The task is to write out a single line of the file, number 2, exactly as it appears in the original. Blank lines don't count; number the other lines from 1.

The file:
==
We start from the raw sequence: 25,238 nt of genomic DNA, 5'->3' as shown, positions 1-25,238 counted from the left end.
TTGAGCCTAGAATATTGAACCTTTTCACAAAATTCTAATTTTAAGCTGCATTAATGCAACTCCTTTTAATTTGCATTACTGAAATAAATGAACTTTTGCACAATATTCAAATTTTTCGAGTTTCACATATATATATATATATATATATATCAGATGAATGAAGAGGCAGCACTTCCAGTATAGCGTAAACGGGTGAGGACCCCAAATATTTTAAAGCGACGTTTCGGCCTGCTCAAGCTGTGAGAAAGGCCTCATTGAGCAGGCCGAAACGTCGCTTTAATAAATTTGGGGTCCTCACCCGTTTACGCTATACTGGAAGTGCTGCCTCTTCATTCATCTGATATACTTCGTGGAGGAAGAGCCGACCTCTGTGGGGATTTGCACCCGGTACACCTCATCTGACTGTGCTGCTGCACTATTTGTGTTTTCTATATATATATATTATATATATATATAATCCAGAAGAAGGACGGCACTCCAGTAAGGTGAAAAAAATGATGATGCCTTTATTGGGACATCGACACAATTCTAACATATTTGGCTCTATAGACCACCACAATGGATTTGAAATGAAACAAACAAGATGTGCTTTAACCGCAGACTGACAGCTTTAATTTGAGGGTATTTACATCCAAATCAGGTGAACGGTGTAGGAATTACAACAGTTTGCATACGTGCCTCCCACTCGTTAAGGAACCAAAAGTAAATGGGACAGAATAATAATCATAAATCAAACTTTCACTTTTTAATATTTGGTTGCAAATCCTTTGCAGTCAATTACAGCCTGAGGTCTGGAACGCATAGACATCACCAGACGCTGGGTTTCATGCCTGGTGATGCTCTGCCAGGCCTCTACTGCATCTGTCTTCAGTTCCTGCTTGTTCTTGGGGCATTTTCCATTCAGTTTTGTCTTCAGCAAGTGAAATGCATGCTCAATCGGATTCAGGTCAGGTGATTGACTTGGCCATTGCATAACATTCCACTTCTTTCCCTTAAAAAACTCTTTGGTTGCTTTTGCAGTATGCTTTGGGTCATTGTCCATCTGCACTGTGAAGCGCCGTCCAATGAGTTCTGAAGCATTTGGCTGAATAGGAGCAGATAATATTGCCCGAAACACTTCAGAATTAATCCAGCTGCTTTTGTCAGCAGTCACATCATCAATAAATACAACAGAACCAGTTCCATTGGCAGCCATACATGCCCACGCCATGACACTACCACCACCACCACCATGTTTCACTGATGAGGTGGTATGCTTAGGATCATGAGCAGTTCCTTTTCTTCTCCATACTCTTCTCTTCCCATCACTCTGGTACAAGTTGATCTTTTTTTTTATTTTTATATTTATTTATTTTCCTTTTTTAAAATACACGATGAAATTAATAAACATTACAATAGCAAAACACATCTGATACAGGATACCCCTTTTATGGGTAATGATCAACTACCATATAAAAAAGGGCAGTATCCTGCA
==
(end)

TTGAGCCTAGAATATTGAACCTTTTCACAAAATTCTAATTTTAAGCTGCATTAATGCAACTCCTTTTAATTTGCATTACTGAAATAAATGAACTTTTGCACAATATTCAAATTTTTCGAGTTTCACATATATATATATATATATATATATCAGATGAATGAAGAGGCAGCACTTCCAGTATAGCGTAAACGGGTGAGGACCCCAAATATTTTAAAGCGACGTTTCGGCCTGCTCAAGCTGTGAGAAAGGCCTCATTGAGCAGGCCGAAACGTCGCTTTAATAAATTTGGGGTCCTCACCCGTTTACGCTATACTGGAAGTGCTGCCTCTTCATTCATCTGATATACTTCGTGGAGGAAGAGCCGACCTCTGTGGGGATTTGCACCCGGTACACCTCATCTGACTGTGCTGCTGCACTATTTGTGTTTTCTATATATATATATTATATATATATATAATCCAGAAGAAGGACGGCACTCCAGTAAGGTGAAAAAAATGATGATGCCTTTATTGGGACATCGACACAATTCTAACATATTTGGCTCTATAGACCACCACAATGGATTTGAAATGAAACAAACAAGATGTGCTTTAACCGCAGACTGACAGCTTTAATTTGAGGGTATTTACATCCAAATCAGGTGAACGGTGTAGGAATTACAACAGTTTGCATACGTGCCTCCCACTCGTTAAGGAACCAAAAGTAAATGGGACAGAATAATAATCATAAATCAAACTTTCACTTTTTAATATTTGGTTGCAAATCCTTTGCAGTCAATTACAGCCTGAGGTCTGGAACGCATAGACATCACCAGACGCTGGGTTTCATGCCTGGTGATGCTCTGCCAGGCCTCTACTGCATCTGTCTTCAGTTCCTGCTTGTTCTTGGGGCATTTTCCATTCAGTTTTGTCTTCAGCAAGTGAAATGCATGCTCAATCGGATTCAGGTCAGGTGATTGACTTGGCCATTGCATAACATTCCACTTCTTTCCCTTAAAAAACTCTTTGGTTGCTTTTGCAGTATGCTTTGGGTCATTGTCCATCTGCACTGTGAAGCGCCGTCCAATGAGTTCTGAAGCATTTGGCTGAATAGGAGCAGATAATATTGCCCGAAACACTTCAGAATTAATCCAGCTGCTTTTGTCAGCAGTCACATCATCAATAAATACAACAGAACCAGTTCCATTGGCAGCCATACATGCCCACGCCATGACACTACCACCACCACCACCATGTTTCACTGATGAGGTGGTATGCTTAGGATCATGAGCAGTTCCTTTTCTTCTCCATACTCTTCTCTTCCCATCACTCTGGTACAAGTTGATCTTTTTTTTTATTTTTATATTTATTTATTTTCCTTTTTTAAAATACACGATGAAATTAATAAACATTACAATAGCAAAACACATCTGATACAGGATACCCCTTTTATGGGTAATGATCAACTACCATATAAAAAAGGGCAGTATCCTGCA